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Utah News

This Years Hottest Gifts Have Drawbacks

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U.S. Department of Health and Human Services.
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Kids Use Technology While Dad Reads

Utah families are preparing to ring in the New Year, but some kids may miss the festivities because they can't take their eyes off a screen. Mobile phones and tablets were among the hottest gifts this year, but experts are cautioning parents about the drawbacks of technology. Dr. Ann Lagges, an assistant professor of clinical psychology at Indiana University, says there are many positives to electronics, from educational uses to helping kids stay connected with friends – but moderation is key.

"Whenever anything takes up all of somebody’s time," Lagges said. "It becomes their sole focus; it means that other parts of their life are paying the price. So, things like real-world social activities, school work, sleep, physical exercise – things like that."

Lagges suggests parents keep an eye on what their kids are doing online and set some time limits. She said parents should also consider the quality of activity, since working with friends on a school project is very different than playing a violent video game.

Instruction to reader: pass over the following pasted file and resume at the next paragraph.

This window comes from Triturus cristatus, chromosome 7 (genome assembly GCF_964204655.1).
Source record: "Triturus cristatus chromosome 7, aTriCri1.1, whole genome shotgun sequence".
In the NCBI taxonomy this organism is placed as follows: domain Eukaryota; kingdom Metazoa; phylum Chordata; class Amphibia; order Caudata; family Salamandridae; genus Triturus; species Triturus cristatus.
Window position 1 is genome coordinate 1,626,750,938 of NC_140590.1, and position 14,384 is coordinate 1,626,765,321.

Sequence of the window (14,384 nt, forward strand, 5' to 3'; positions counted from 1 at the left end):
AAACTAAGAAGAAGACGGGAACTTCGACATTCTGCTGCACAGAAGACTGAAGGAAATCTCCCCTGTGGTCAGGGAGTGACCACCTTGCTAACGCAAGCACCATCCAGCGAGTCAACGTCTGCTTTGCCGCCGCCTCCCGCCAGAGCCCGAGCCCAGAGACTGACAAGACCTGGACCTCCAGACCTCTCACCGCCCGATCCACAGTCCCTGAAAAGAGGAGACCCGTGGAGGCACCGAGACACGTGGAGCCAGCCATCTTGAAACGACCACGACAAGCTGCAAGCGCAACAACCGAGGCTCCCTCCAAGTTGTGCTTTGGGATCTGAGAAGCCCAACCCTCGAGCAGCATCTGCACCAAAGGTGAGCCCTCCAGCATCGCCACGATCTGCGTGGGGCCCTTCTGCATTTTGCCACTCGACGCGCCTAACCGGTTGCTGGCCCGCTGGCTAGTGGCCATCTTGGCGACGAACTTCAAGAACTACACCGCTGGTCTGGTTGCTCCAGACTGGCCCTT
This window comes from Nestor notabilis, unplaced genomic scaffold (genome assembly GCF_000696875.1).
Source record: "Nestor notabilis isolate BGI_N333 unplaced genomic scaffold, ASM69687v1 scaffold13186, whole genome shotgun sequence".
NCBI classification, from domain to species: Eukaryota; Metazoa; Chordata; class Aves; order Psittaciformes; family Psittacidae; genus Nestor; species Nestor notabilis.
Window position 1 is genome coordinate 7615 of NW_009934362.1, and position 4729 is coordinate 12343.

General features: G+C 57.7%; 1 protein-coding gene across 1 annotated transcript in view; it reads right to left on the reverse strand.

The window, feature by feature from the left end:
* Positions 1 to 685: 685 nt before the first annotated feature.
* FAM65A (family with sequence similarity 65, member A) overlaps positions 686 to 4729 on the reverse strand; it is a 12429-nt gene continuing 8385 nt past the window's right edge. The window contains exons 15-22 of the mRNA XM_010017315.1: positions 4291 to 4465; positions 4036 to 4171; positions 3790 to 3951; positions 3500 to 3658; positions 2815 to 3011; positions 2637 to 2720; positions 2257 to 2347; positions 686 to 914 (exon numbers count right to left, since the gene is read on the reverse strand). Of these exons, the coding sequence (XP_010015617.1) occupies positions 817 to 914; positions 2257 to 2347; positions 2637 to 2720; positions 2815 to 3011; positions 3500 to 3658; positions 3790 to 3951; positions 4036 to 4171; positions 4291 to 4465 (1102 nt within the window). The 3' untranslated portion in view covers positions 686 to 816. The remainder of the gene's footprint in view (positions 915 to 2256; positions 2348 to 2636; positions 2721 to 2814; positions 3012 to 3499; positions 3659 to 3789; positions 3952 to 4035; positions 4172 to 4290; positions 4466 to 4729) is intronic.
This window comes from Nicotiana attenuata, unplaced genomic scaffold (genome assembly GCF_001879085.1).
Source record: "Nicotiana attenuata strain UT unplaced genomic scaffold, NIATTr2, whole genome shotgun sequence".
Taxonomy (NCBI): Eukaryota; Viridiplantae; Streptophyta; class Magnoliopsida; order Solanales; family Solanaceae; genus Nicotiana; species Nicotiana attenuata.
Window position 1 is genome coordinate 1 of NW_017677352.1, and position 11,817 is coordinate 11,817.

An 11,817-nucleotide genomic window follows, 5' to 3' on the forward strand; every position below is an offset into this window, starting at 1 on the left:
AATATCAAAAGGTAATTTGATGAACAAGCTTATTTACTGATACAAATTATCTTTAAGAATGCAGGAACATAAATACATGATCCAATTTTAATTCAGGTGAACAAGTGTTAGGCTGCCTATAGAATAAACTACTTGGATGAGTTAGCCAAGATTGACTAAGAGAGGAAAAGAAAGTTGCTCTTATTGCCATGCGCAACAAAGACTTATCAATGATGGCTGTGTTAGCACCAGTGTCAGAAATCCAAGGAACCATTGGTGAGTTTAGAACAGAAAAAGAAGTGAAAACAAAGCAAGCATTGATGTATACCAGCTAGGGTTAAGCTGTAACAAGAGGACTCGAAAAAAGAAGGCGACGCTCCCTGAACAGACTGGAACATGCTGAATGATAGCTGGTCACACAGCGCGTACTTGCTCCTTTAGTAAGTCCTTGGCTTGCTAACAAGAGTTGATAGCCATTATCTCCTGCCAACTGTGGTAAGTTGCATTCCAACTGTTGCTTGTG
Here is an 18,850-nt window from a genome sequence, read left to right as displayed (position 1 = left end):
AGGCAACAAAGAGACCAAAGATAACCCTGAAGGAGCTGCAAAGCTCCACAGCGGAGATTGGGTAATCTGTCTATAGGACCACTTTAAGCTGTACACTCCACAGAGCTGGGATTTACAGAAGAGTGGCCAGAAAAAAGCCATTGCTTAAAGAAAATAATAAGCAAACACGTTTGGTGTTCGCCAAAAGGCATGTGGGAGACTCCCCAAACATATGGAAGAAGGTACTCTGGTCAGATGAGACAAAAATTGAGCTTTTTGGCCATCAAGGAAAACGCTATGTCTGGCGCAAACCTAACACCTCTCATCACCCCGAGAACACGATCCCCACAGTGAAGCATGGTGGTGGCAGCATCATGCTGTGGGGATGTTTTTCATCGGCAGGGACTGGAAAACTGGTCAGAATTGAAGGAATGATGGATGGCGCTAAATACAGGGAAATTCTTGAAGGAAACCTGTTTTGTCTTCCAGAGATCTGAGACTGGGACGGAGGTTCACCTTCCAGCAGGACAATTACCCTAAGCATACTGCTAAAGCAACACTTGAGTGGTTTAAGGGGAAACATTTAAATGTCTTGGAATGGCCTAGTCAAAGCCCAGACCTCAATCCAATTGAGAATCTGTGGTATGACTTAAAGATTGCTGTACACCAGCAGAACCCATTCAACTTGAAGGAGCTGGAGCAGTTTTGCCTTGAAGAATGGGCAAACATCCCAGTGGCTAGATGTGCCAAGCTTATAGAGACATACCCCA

Lagges also encourages parents to consider the example they set.

"The parent who has their phone with them all the time," Lagges said. "And responds immediately to every 'bing' is perhaps not sending the best message to their kids about how to keep technology and social media in its proper place."

And while there is no solid evidence that overuse of electronics can cause depression, Lagges warned that social media can exacerbate depression or anxiety. She encourages parents to watch for changes in their child’s behavior.